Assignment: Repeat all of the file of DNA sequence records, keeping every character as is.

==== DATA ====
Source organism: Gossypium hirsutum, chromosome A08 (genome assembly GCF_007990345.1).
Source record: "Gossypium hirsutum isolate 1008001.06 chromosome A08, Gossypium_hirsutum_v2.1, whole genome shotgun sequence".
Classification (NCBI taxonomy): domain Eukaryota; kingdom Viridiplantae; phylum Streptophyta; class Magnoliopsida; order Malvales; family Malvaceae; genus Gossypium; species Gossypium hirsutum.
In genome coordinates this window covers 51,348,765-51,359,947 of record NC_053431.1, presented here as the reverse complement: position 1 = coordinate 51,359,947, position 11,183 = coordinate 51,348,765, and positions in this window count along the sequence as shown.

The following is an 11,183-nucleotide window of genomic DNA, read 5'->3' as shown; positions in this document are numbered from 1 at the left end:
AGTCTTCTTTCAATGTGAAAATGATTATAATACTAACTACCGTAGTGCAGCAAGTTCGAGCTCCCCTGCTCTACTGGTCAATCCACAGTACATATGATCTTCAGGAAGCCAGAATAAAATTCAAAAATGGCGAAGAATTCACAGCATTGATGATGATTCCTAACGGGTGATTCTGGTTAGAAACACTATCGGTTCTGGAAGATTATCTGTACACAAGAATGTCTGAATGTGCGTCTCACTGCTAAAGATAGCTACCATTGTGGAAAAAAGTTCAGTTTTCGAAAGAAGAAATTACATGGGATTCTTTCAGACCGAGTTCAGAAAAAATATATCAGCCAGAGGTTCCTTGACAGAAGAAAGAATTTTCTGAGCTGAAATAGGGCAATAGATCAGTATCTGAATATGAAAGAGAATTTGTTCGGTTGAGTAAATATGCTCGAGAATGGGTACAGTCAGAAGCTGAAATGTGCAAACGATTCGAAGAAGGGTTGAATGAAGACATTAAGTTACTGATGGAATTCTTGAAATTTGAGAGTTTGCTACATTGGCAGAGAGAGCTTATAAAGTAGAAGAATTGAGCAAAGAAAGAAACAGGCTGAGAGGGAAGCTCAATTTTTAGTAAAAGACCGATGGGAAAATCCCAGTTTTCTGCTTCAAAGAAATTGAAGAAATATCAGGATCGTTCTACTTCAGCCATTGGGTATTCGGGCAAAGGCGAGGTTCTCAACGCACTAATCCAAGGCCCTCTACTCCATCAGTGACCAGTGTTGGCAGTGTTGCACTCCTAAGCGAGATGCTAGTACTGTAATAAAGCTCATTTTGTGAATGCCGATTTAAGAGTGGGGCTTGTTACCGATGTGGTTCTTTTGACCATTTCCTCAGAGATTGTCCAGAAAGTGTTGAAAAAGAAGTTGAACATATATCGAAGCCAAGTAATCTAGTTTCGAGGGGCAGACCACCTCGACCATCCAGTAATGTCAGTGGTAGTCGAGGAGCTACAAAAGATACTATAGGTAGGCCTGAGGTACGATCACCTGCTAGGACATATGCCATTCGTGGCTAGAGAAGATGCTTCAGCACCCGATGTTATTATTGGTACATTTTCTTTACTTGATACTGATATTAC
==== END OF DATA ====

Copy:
Source organism: Gossypium hirsutum, chromosome A08 (genome assembly GCF_007990345.1).
Source record: "Gossypium hirsutum isolate 1008001.06 chromosome A08, Gossypium_hirsutum_v2.1, whole genome shotgun sequence".
Classification (NCBI taxonomy): domain Eukaryota; kingdom Viridiplantae; phylum Streptophyta; class Magnoliopsida; order Malvales; family Malvaceae; genus Gossypium; species Gossypium hirsutum.
In genome coordinates this window covers 51,348,765-51,359,947 of record NC_053431.1, presented here as the reverse complement: position 1 = coordinate 51,359,947, position 11,183 = coordinate 51,348,765, and positions in this window count along the sequence as shown.

The following is an 11,183-nucleotide window of genomic DNA, read 5'->3' as shown; positions in this document are numbered from 1 at the left end:
AGTCTTCTTTCAATGTGAAAATGATTATAATACTAACTACCGTAGTGCAGCAAGTTCGAGCTCCCCTGCTCTACTGGTCAATCCACAGTACATATGATCTTCAGGAAGCCAGAATAAAATTCAAAAATGGCGAAGAATTCACAGCATTGATGATGATTCCTAACGGGTGATTCTGGTTAGAAACACTATCGGTTCTGGAAGATTATCTGTACACAAGAATGTCTGAATGTGCGTCTCACTGCTAAAGATAGCTACCATTGTGGAAAAAAGTTCAGTTTTCGAAAGAAGAAATTACATGGGATTCTTTCAGACCGAGTTCAGAAAAAATATATCAGCCAGAGGTTCCTTGACAGAAGAAAGAATTTTCTGAGCTGAAATAGGGCAATAGATCAGTATCTGAATATGAAAGAGAATTTGTTCGGTTGAGTAAATATGCTCGAGAATGGGTACAGTCAGAAGCTGAAATGTGCAAACGATTCGAAGAAGGGTTGAATGAAGACATTAAGTTACTGATGGAATTCTTGAAATTTGAGAGTTTGCTACATTGGCAGAGAGAGCTTATAAAGTAGAAGAATTGAGCAAAGAAAGAAACAGGCTGAGAGGGAAGCTCAATTTTTAGTAAAAGACCGATGGGAAAATCCCAGTTTTCTGCTTCAAAGAAATTGAAGAAATATCAGGATCGTTCTACTTCAGCCATTGGGTATTCGGGCAAAGGCGAGGTTCTCAACGCACTAATCCAAGGCCCTCTACTCCATCAGTGACCAGTGTTGGCAGTGTTGCACTCCTAAGCGAGATGCTAGTACTGTAATAAAGCTCATTTTGTGAATGCCGATTTAAGAGTGGGGCTTGTTACCGATGTGGTTCTTTTGACCATTTCCTCAGAGATTGTCCAGAAAGTGTTGAAAAAGAAGTTGAACATATATCGAAGCCAAGTAATCTAGTTTCGAGGGGCAGACCACCTCGACCATCCAGTAATGTCAGTGGTAGTCGAGGAGCTACAAAAGATACTATAGGTAGGCCTGAGGTACGATCACCTGCTAGGACATATGCCATTCGTGGCTAGAGAAGATGCTTCAGCACCCGATGTTATTATTGGTACATTTTCTTTACTTGATACTGATATTAC